Before your install script tries to install SQL Express, you check whether SQL Express is installed or not.
You just need to check this registry entry:

HKEY_LOCAL_MACHINE\SOFTWARE\Microsoft\Microsoft SQL Server\SQLEXPRESS\MSSQLServer\CurrentVersion

If the value of "CurrentVersion" is some thing like (or greater than) this: 9.00.3042.00
Then the SQL Express SP2 is already installed and your setup program does not need to install it again.

FireFox 3 Released!


Mozilla Firefox 3 has been released. Available for Windows, Mac OS X and Linux in 46 different localisations, Firefox 3 is the most major Mozilla browser release since the launch of Firefox 2 in October 2006 and represents the culmination of over three years work (development on Firefox 3 began before even Firefox 1.5 came out). According to the press release announcing Firefox 3, the new version has over 15,000 improvements.

Firefox 3 can be downloaded from the redesigned Firefox product page or the Firefox 3.0 directory on releases.mozilla.org (it's not yet being offered to Firefox 2 users via the software update system). More information can be found in the Firefox 3 Release Notes.

The use of newer technologies means that Firefox 3 has higher system requirements than Firefox 2. In Microsoft land, Windows 95, 98, ME and NT 4.0 are no longer supported. On the Mac side, the minimum OS X version jumps from 10.2 Jaguar to 10.4 Tiger. In both cases, the operating system versions that are no longer supported have long since been abandoned by even Microsoft and Apple.

The Mozilla servers have been experiencing problems due to high demand for Firefox 3. This actually delayed the full release of Firefox 3 by more than an hour. According to a Mozilla Developer News weblog post, Firefox 3 is being downloaded more than 14,000 times a minute.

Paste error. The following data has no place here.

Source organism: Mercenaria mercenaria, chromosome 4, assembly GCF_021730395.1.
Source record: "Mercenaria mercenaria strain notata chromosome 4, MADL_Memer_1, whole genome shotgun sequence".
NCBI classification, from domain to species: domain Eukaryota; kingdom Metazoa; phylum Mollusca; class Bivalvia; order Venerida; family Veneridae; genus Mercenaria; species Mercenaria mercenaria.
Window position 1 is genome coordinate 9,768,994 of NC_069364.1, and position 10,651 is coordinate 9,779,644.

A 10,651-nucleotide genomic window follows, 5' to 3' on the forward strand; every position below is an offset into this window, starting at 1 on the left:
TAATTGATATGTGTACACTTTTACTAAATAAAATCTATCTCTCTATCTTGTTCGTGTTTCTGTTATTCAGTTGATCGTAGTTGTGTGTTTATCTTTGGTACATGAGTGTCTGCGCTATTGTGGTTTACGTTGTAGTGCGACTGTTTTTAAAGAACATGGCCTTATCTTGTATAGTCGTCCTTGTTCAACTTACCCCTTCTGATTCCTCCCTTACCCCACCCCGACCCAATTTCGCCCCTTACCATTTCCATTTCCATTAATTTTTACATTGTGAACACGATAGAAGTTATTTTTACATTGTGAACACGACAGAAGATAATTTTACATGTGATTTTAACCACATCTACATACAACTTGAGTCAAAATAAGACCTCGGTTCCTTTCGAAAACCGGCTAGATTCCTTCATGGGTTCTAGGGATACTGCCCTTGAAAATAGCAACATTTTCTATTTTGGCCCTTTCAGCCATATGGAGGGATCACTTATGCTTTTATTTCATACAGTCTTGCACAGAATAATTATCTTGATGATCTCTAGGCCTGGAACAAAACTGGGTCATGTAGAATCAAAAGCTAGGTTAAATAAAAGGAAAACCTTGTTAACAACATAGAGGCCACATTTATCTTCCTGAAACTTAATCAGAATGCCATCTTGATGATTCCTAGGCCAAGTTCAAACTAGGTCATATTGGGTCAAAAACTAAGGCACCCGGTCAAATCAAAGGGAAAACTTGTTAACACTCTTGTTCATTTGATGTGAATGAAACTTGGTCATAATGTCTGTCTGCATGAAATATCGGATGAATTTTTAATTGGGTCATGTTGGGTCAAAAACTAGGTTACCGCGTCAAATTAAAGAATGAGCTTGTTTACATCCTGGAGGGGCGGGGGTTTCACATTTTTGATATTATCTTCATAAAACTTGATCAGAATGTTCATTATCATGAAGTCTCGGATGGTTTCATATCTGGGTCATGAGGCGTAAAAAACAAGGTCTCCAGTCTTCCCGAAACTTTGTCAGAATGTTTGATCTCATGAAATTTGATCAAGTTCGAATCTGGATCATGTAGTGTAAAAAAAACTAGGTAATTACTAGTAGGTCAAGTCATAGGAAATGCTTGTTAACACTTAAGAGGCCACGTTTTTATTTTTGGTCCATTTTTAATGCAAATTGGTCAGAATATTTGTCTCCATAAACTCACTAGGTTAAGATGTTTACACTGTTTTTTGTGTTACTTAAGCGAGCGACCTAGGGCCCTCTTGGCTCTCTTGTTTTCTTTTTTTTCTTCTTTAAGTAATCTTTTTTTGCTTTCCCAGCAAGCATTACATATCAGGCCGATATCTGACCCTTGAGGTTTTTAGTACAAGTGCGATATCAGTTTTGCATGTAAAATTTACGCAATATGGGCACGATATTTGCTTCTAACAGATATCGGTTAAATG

With the launch of Firefox 3, Mozilla is hoping to set a Guinness World Record for the most downloads in twenty-four hours. The number of downloads so far can be tracked at downloadcounter.sj.mozilla.com. Only full, completed downloads count and users have until 11:16am Pacific Daylight Time on Wednesday (6:16pm UTC/GMT) to make a participating download. The official Mozilla Blog has an entry about the Download Day with more details.

Those who just can't get enough of the Firefox 3 launch are invited to attend a Mozilla Party to celebrate or watch the action live from Mozilla HQ on Air Mozilla.

Read the full article for more details about what's new in Firefox 3 here.

Wednesday, 11 June 2008

Need to create PDF files from your .NET applications?

Need to create PDF files from your .NET applications? and you do NOT want to pay for a component?
Here is the solution:
iTextSharp

iText is a free and open source library for creating and manipulating PDF, RTF, and HTML files in Java. It was written by Bruno Lowagie, Paulo Soares, and others; it is distributed under the Mozilla Public License with the LGPL as alternative license.
iText# (iTextSharp) is a port of the iText open source java library written entirely in C# for the .NET platform. iText# is a library that allows you to generate PDF files on the fly. It is implemented as an assembly.

This open source project is hosted in sourceforge.net
You can get it from: iTextSharp Home Page

And here is a nice tutorial of iTextSharp on CodeProject.com

Also note that this component is not working for Persian (Farsi) language...